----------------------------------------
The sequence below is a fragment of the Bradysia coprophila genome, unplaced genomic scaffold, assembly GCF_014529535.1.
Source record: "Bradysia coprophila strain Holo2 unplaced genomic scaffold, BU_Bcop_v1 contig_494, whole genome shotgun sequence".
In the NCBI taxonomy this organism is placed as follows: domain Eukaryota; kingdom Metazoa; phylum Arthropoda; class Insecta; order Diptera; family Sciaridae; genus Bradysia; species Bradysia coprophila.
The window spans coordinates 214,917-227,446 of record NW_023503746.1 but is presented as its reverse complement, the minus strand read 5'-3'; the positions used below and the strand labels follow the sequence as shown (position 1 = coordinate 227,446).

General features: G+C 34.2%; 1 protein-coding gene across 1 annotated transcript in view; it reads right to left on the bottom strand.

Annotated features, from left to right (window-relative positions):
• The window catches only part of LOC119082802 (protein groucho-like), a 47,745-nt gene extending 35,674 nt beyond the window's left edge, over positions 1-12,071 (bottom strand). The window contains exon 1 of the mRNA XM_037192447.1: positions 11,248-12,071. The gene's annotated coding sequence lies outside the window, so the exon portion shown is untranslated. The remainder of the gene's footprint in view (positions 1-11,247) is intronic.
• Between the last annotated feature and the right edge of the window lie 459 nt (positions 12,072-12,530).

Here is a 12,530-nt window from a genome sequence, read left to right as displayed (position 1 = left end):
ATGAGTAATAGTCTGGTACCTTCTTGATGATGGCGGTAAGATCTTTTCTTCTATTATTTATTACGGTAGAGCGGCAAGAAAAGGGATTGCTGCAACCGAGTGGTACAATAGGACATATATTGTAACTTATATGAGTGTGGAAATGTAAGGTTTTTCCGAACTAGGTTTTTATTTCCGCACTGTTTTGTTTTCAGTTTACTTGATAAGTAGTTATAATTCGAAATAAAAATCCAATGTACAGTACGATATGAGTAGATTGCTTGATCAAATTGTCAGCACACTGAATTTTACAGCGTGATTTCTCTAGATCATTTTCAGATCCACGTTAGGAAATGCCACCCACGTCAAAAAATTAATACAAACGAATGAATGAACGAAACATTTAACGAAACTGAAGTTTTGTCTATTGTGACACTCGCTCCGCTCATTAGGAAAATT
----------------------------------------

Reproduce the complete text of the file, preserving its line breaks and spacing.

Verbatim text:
The sequence below is a fragment of the Bradysia coprophila genome, unplaced genomic scaffold, assembly GCF_014529535.1.
Source record: "Bradysia coprophila strain Holo2 unplaced genomic scaffold, BU_Bcop_v1 contig_494, whole genome shotgun sequence".
In the NCBI taxonomy this organism is placed as follows: domain Eukaryota; kingdom Metazoa; phylum Arthropoda; class Insecta; order Diptera; family Sciaridae; genus Bradysia; species Bradysia coprophila.
The window spans coordinates 214,917-227,446 of record NW_023503746.1 but is presented as its reverse complement, the minus strand read 5'-3'; the positions used below and the strand labels follow the sequence as shown (position 1 = coordinate 227,446).

General features: G+C 34.2%; 1 protein-coding gene across 1 annotated transcript in view; it reads right to left on the bottom strand.

Annotated features, from left to right (window-relative positions):
• The window catches only part of LOC119082802 (protein groucho-like), a 47,745-nt gene extending 35,674 nt beyond the window's left edge, over positions 1-12,071 (bottom strand). The window contains exon 1 of the mRNA XM_037192447.1: positions 11,248-12,071. The gene's annotated coding sequence lies outside the window, so the exon portion shown is untranslated. The remainder of the gene's footprint in view (positions 1-11,247) is intronic.
• Between the last annotated feature and the right edge of the window lie 459 nt (positions 12,072-12,530).

Here is a 12,530-nt window from a genome sequence, read left to right as displayed (position 1 = left end):
ATGAGTAATAGTCTGGTACCTTCTTGATGATGGCGGTAAGATCTTTTCTTCTATTATTTATTACGGTAGAGCGGCAAGAAAAGGGATTGCTGCAACCGAGTGGTACAATAGGACATATATTGTAACTTATATGAGTGTGGAAATGTAAGGTTTTTCCGAACTAGGTTTTTATTTCCGCACTGTTTTGTTTTCAGTTTACTTGATAAGTAGTTATAATTCGAAATAAAAATCCAATGTACAGTACGATATGAGTAGATTGCTTGATCAAATTGTCAGCACACTGAATTTTACAGCGTGATTTCTCTAGATCATTTTCAGATCCACGTTAGGAAATGCCACCCACGTCAAAAAATTAATACAAACGAATGAATGAACGAAACATTTAACGAAACTGAAGTTTTGTCTATTGTGACACTCGCTCCGCTCATTAGGAAAATT